10 Things You May Not Know About Tesla Motors

Photo by Spencer Platt/Getty Images
Photo by Spencer Platt/Getty Images

Since the introduction of the Tesla Roadster in 2008, fans of performance and green technology alike have flocked to Tesla Motors’ electric cars. Here a few things you may not know about the pricey, innovative rides.


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Although Musk has become synonymous with Tesla Motors as the company’s CEO and product architect, the venture existed before he got involved. Founders Martin Eberhard and Marc Tarpenning started Tesla in 2003 in an attempt to "solve a real problem": dependence on oil. The pair decided to build what Gigaom called a “beautiful, but expensive ‘aspirational’ vehicle” to improve green cars’ image and ease them into the mainstream. The Tesla team spent three years developing the product and seeking new capital. That quest for a cash infusion kicked into overdrive in 2004 when Tesla hit its first major milestone: a driveable Tesla.


That’s where Musk came in. He led the company’s first investment round in 2004 and chaired the company’s board of directors. He also was the controlling investor, personally funding the majority of Series A capital investment with $7.5 million. As Musk became the face of the increasingly popular Tesla, his relationship with Eberhard soured and eventually sparked a legal battle that was settled out of court.


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The company was named in honor of Nikola Tesla (1856-1943), the Serbian inventor and engineer who developed the first modern alternating current (AC) motor. On an early version of the Tesla Motors website, the company leaders stated: “Without Tesla's vision and brilliance, our car wouldn't be possible.” Co-founder Eberhard selected the name after months of struggling for an idea that his then-girlfriend thought sounded appropriate. When the two went to dinner at the Blue Bayou in Disneyland, he suggested Tesla as the company name. She approved, as did Tarpenning, who immediately secured the domain name TeslaMotors.com. The company incorporated on July 1, 2003.


There are several electric vehicles (EVs) on the market today, ranging from the Nissan Leaf to the Mercedes Benz B Class—but Tesla won fans over with its unique blend of power (one gets zero to 60 in 3.1 seconds) and range (up to 270 miles per charge, according to the EPA). The reason: Other manufacturers use specialized, large format lithium ion cells. Tesla’s battery pack is made up of thousands of inexpensive commodity cells that are similar to the ones in your laptop, only more refined. There are over a billion of these cells produced a year for all sorts of industries, which means their design and performance is subject to the fierce competitive pressures that are a signature characteristic of the computer and consumer electronics industries.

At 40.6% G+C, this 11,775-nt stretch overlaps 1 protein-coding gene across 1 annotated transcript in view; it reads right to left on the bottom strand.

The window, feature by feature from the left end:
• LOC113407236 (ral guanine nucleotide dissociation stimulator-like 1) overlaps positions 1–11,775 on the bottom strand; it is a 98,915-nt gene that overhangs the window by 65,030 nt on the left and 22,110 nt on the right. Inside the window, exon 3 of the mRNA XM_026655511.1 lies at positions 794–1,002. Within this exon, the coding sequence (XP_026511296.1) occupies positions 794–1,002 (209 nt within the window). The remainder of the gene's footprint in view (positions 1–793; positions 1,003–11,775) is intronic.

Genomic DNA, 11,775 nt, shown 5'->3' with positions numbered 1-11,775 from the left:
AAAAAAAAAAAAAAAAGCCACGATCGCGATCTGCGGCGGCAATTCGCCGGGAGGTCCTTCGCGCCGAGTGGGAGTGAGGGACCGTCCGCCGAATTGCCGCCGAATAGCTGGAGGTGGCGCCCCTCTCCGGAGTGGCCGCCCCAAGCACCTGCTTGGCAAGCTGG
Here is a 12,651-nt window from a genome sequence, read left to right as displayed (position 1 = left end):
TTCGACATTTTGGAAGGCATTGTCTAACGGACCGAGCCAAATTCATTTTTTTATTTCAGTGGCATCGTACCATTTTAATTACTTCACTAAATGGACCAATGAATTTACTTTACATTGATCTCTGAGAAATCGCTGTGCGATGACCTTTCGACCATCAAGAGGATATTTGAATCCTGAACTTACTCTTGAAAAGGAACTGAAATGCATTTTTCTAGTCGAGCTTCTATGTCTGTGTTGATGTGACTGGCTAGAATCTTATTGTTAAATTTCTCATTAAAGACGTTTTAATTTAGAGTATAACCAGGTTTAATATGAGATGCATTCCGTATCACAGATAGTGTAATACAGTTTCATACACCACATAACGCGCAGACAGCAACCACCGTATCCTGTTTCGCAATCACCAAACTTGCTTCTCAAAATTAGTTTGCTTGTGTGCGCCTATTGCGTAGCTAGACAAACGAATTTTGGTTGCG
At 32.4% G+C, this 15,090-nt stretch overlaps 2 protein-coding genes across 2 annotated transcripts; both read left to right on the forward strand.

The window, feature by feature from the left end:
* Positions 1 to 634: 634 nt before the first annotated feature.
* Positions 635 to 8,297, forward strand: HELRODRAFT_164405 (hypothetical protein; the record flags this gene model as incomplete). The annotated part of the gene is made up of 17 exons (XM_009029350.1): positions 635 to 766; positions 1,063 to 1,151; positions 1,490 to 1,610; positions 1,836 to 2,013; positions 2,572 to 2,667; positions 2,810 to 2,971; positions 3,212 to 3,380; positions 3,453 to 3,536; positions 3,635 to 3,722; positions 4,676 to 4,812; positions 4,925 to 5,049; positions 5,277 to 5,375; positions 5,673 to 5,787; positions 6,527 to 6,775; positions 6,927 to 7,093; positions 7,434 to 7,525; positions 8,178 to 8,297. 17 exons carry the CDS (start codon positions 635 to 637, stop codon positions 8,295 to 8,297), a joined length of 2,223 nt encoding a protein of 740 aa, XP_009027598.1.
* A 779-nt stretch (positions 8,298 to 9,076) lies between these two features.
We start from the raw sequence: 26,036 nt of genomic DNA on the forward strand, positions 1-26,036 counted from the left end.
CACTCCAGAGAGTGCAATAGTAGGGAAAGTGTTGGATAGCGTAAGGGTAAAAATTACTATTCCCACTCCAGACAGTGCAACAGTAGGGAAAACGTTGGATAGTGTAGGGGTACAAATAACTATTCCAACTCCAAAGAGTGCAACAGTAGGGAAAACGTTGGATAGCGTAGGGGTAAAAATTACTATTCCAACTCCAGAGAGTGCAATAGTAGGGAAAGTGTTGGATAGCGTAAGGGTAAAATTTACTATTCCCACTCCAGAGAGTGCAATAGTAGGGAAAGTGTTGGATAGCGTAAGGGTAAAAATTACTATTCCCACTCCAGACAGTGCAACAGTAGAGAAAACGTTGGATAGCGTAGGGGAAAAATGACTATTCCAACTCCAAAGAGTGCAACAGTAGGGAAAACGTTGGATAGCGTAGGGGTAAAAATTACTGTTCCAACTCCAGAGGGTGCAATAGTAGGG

Tesla charging station
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Driving an EV can be convenient, but when it’s time to plug in the car, urban apartment dwellers or those that rely on their EVs for long road trips can’t just slip into their garages to recharge. Tesla has tried to sidestep this problem by strategically placing 1332 stations equipped with more than 10,000 superchargers around the world. The cost of using these stations is incorporated into the purchase price of the car, which is convenient. The company offers a map so travelers can find where to recharge.


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They may not be able to refuel at a gas station, but Tesla owners don’t lose much time to oil changes. Only the tires and wiper blades need regular replacement on a Tesla vehicle. The battery and coolants should be checked periodically, but thanks to the clever braking system—the car slows mostly by reversing the electrical motor instead of applying friction (which also charges the battery)—a Tesla won’t need new brake pads anytime soon, if ever. There’s no oil to change, fan belts, air filters, spark plugs, or other parts needed in traditional cars.


The Tesla vehicles are good for more than just the environment; they're also potential lifesavers for drivers. The National Highway Traffic Safety Administration has consistently given the cars high marks when it comes to safety ratings.